How many and when? Different approaches to study fertility of migrants in Italy
Patrizia Giannantoni, Università degli Studi di Napoli Federico II
Eleonora Mussino, Stockholm University
Giuseppe Gabrielli, Università degli Studi di Napoli Federico II
Salvatore Strozza, Università degli Studi di Napoli Federico II
This paper intends to give a contribution to the study of migrants' reproductive behaviors , sourcing data from a survey not specifically designed for demographic analysis ("Income and living conditions of households with foreigners", 2009). Applying the own-children method, we reconstruct the number and dates of birth of children born to immigrant women after their arrival in Italy. We focused on foreign women (15-40 years at the interview) arrived in Italy after the age of 15, and explore factors influencing their reproductive behaviors making use of a two-fold approach: looking jointly to quantum and tempo of fertility realized after migration. Namely we studied total number of children and timing to first birth, after migration to Italy has occurred, fitting a Poisson model and an event-history analysis respectively. The work stresses particularly the effects of home-country background and migratory pattern to explain fertility outcomes at destination. Our findings confirm that migration strategy (i.e. reason for migration, age at arrival and children born before migration) together with country/area of origin indeed represent important determinants of migrants’ fertility at destination both for the final number of children and for the waiting time to first birth. Results are consistent when controlled for different ages of women at the interview, which means different exposure time to the "risk" of having a birth. Further development of this work will allow us to investigate also the effects of women socio-economic situation treating these aspects as time-varying.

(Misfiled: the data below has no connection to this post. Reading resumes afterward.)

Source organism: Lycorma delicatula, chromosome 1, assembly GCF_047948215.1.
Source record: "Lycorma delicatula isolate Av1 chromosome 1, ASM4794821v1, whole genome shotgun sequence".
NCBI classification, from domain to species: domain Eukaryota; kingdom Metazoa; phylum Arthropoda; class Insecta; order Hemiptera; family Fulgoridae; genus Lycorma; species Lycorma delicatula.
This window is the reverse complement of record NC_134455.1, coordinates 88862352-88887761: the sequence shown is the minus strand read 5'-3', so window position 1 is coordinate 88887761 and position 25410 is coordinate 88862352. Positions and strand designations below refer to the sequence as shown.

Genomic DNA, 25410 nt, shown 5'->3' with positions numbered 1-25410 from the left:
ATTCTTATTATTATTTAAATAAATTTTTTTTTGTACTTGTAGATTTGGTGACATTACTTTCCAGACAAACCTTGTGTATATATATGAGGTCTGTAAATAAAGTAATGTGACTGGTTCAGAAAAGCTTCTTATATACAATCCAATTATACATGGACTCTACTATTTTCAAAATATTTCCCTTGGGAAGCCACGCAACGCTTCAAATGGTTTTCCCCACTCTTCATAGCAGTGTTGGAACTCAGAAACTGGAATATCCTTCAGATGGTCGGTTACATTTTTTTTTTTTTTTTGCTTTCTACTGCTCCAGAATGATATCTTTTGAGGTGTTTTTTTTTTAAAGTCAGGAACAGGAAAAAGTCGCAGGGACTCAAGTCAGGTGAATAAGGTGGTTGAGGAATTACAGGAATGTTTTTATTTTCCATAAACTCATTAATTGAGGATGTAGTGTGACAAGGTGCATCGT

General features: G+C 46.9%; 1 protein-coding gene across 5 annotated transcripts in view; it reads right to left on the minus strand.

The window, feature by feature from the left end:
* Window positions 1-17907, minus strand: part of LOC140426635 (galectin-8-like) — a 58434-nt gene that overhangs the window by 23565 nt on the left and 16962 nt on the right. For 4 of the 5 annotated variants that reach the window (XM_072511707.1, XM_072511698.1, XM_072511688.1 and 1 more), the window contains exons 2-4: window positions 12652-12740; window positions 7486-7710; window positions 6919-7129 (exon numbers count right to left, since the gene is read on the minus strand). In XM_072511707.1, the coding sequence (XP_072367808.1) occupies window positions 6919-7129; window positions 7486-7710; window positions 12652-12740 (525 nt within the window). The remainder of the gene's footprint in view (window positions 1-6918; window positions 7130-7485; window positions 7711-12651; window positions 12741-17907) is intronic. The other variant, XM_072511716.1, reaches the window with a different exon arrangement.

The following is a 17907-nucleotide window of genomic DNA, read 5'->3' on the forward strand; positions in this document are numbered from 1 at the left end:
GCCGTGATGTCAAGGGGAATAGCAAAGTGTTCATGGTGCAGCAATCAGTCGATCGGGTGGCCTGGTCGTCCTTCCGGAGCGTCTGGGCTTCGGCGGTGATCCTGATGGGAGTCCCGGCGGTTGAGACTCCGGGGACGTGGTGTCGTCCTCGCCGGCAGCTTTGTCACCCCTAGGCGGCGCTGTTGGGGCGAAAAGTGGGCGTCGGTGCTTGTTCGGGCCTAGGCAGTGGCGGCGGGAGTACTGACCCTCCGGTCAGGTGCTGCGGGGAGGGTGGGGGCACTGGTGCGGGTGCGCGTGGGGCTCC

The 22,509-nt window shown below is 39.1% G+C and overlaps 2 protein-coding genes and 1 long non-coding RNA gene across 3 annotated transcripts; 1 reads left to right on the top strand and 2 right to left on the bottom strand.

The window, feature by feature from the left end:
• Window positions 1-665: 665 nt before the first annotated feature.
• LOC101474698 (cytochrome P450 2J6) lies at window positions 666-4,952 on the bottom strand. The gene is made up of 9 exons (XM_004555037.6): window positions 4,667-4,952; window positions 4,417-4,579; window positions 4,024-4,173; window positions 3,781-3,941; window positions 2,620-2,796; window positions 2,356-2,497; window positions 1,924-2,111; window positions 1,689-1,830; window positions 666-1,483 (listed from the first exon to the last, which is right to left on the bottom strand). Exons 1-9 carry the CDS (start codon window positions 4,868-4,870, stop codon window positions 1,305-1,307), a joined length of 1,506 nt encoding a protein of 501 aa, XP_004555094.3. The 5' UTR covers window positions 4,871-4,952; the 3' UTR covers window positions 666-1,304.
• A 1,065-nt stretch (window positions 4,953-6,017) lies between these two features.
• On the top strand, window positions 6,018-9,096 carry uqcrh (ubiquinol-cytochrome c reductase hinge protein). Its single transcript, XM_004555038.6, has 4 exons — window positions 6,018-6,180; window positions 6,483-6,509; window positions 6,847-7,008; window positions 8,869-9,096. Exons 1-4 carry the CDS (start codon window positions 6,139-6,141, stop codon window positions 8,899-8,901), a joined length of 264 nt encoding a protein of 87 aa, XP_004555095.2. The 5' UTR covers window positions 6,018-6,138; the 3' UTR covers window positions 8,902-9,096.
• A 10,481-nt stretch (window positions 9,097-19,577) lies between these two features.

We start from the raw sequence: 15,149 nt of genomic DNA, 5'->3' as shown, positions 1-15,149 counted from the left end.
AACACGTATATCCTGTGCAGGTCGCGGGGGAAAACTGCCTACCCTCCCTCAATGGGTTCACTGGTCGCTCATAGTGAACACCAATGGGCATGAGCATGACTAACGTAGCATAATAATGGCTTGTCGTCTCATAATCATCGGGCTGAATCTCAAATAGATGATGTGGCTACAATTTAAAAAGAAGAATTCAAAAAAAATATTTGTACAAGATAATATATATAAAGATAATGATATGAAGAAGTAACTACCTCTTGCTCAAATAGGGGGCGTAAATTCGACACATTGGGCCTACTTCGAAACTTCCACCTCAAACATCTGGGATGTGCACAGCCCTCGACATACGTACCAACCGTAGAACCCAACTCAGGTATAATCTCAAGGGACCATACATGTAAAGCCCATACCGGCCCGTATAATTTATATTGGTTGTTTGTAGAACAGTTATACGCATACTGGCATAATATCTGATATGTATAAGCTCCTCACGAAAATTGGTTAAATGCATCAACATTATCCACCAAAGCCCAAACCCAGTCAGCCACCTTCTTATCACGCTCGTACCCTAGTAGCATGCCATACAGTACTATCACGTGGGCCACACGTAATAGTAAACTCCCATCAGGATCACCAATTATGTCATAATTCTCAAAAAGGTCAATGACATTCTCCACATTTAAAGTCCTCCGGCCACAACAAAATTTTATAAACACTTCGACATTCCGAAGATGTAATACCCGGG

Presented in Session 74: New directions in migration measurement